Hot Tuna: Pabst Theater, 3/11/12

Wed Mar 14 2012

As rock stars other than Paul McCartney age into their sixties, they tend to tone things down, stop releasing albums, mellow out and, if they’re still into playing live, strip down the performance to basically just sitting on a stool playing an acoustic guitar. This approach tends to work well if you’re, say, Ray Davies or Nick Lowe, and you have all these perfect pop songs that don’t need any additives to be amazing. It’s not so easy when you’re Hot Tuna. These guys are better known for their cover tunes, long jams and other bands than their songwriting. In case the names of founding members Jorma Kaukonen (guitar/vocals) and Jack Casady (bass) don’t ring a bell: they were also founding members of Jefferson Airplane. Yeah, they were at Woodstock? Rrrrright, let’s see…Remember the scene in Fear And Loathing In Las Vegas when Benicio del Toro is in the bathtub begging Johnny Depp to throw the tape recorder in when “White Rabbit” peaks? No? Sigh Well, there’s always Wikipedia. Anyway, Hot Tuna was a pretty big deal in the 1970s, at first purely as a mostly-acoustic Airplane side project, but eventually as a monster jam band in its own right (I don’t think anyone used the term “jam band” in those days, but what else do you call a rock combo specializing in free-form improvisation and sets that could last up to six hours?). In 1977, the group disbanded, but since about 1986 it has been mostly back in action, with its two founders being the only constant members. For the current tour, mandolinist Barry Mitterhoff is the only addition, to the chagrin of fans of the electric incarnation of the band. Yep, it was three white-haired guys sitting on chairs playing stringed instruments—Casady’s bass was electric, for the record—but as it turns out, even without any pop hits, that was all they needed.

Okay, technically, Hot Tuna does have a relatively new album out: last year’s Steady As She Goes, the band’s first studio record in 20 years. And predictably, the handful tracks from it provided some of the least engaging stretches of the two hour-plus sets (although “Things That Might Have Been” was touching), particularly towards the middle of the second set as the band weathered an obnoxiously loud cell phone and the requisite obnoxiously loud drunks in the back rows. There, that’s gotten the negative stuff out of the way; in most respects, this was an impressive and immensely enjoyable show, because Kaukonen and Casady are downright fantastic musicians with a chemistry and flow so intuitive they might be telepathic.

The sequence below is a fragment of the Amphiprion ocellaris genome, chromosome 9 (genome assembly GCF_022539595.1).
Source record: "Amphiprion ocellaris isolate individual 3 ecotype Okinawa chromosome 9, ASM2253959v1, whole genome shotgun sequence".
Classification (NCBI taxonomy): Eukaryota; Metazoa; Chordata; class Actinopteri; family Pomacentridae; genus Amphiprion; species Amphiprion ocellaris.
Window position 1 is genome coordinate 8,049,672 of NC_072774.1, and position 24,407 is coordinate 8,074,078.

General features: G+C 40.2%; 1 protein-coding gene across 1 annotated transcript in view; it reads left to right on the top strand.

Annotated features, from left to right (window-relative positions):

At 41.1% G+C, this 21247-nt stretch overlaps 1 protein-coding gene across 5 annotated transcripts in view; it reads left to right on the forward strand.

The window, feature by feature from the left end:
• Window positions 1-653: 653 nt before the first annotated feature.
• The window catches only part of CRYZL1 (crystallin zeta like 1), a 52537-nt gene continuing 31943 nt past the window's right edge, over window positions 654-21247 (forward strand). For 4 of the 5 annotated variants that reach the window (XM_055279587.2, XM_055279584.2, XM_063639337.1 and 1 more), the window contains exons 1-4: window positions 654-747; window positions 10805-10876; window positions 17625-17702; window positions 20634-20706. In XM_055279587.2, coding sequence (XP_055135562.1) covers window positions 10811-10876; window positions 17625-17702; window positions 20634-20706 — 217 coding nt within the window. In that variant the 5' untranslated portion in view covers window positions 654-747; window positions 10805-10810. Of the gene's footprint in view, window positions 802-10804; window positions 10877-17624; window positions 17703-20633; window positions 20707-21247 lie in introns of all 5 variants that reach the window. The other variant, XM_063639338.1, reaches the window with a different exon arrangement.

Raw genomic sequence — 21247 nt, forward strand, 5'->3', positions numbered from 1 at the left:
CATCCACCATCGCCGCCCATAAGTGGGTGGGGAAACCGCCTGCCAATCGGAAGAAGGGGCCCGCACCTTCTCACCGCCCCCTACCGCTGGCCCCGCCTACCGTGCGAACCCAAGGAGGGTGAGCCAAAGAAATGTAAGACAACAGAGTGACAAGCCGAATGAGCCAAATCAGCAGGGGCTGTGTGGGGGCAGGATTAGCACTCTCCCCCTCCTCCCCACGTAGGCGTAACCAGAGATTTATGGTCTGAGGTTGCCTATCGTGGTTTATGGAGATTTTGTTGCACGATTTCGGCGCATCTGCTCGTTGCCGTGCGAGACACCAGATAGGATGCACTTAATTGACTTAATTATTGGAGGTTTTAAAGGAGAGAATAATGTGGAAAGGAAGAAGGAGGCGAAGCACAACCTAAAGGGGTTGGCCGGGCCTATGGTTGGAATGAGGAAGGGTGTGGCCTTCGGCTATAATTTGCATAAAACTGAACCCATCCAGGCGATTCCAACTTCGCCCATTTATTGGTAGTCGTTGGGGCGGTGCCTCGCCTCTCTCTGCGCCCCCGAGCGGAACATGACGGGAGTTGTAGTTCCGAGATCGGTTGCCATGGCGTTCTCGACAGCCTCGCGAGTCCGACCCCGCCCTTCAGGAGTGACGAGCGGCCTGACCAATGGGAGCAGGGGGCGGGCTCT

If these two cats weren’t so amazing, the performance might easily have been derailed by Mitterhoff, a dude with absolutely no sense of rhythm. He had some terrific moments when the tempo was already fast, but otherwise he tended to want to speed up any time he took a solo, as the two main men patiently compensated over and over. After a short while it was easy to virtually ignore Barry and just concentrate on the two masters. Listening to Jorma play guitar is a refreshing reminder of how soulless and stylistically bankrupt an exercise it is when most rock guitarists pick up an acoustic and attempt to play it. He’s so comfortable and fluent on the instrument that oftentimes his fingers dance around the strings and suggest melodies and chord progressions without actually playing them. He’s basically the Leo Kottke of the blues. Casady is not far behind; his iconic thudding style somehow works just as well in the acoustic setting as it does in “White Rabbit”, and when the two of them would join up for brief interludes of joint improv it was magical.

There was a rare musical presence in the Pabst Theater Sunday night: two musicians who’ve been playing improvisational music together for over four decades. As a matter of fact, I’m not sure I can say I’ve ever seen such a long-standing, ingrained, undeniable musical chemistry before (no, not even with The Dead). Despite the no-frills blues and folk tunes and even a potentially distracting sideman, Jorma and Jack emanated an effortless but staggering synergy and virtuosity that carried through even the occasional dull tune. Now, if only they’ll come back some time with an electric set…

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